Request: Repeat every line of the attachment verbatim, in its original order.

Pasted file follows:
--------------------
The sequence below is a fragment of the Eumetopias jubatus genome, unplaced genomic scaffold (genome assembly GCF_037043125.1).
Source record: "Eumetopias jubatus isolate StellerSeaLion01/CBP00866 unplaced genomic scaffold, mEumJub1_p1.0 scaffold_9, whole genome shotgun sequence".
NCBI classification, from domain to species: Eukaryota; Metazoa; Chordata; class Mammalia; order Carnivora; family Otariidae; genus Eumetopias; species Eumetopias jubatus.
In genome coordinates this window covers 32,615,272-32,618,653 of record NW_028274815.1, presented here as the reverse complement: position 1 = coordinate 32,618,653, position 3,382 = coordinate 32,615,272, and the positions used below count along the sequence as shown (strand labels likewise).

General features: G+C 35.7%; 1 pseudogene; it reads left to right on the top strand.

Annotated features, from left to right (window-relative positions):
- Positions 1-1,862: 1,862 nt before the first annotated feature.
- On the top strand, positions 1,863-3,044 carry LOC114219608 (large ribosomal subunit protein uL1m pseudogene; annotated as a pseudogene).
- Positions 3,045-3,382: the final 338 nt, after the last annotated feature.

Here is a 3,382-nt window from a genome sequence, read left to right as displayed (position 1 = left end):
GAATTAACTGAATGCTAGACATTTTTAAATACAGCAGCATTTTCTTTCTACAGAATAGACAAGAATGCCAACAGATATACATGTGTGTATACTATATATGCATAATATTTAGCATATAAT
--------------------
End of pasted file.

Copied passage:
The sequence below is a fragment of the Eumetopias jubatus genome, unplaced genomic scaffold (genome assembly GCF_037043125.1).
Source record: "Eumetopias jubatus isolate StellerSeaLion01/CBP00866 unplaced genomic scaffold, mEumJub1_p1.0 scaffold_9, whole genome shotgun sequence".
NCBI classification, from domain to species: Eukaryota; Metazoa; Chordata; class Mammalia; order Carnivora; family Otariidae; genus Eumetopias; species Eumetopias jubatus.
In genome coordinates this window covers 32,615,272-32,618,653 of record NW_028274815.1, presented here as the reverse complement: position 1 = coordinate 32,618,653, position 3,382 = coordinate 32,615,272, and the positions used below count along the sequence as shown (strand labels likewise).

General features: G+C 35.7%; 1 pseudogene; it reads left to right on the top strand.

Annotated features, from left to right (window-relative positions):
- Positions 1-1,862: 1,862 nt before the first annotated feature.
- On the top strand, positions 1,863-3,044 carry LOC114219608 (large ribosomal subunit protein uL1m pseudogene; annotated as a pseudogene).
- Positions 3,045-3,382: the final 338 nt, after the last annotated feature.

Here is a 3,382-nt window from a genome sequence, read left to right as displayed (position 1 = left end):
GAATTAACTGAATGCTAGACATTTTTAAATACAGCAGCATTTTCTTTCTACAGAATAGACAAGAATGCCAACAGATATACATGTGTGTATACTATATATGCATAATATTTAGCATATAAT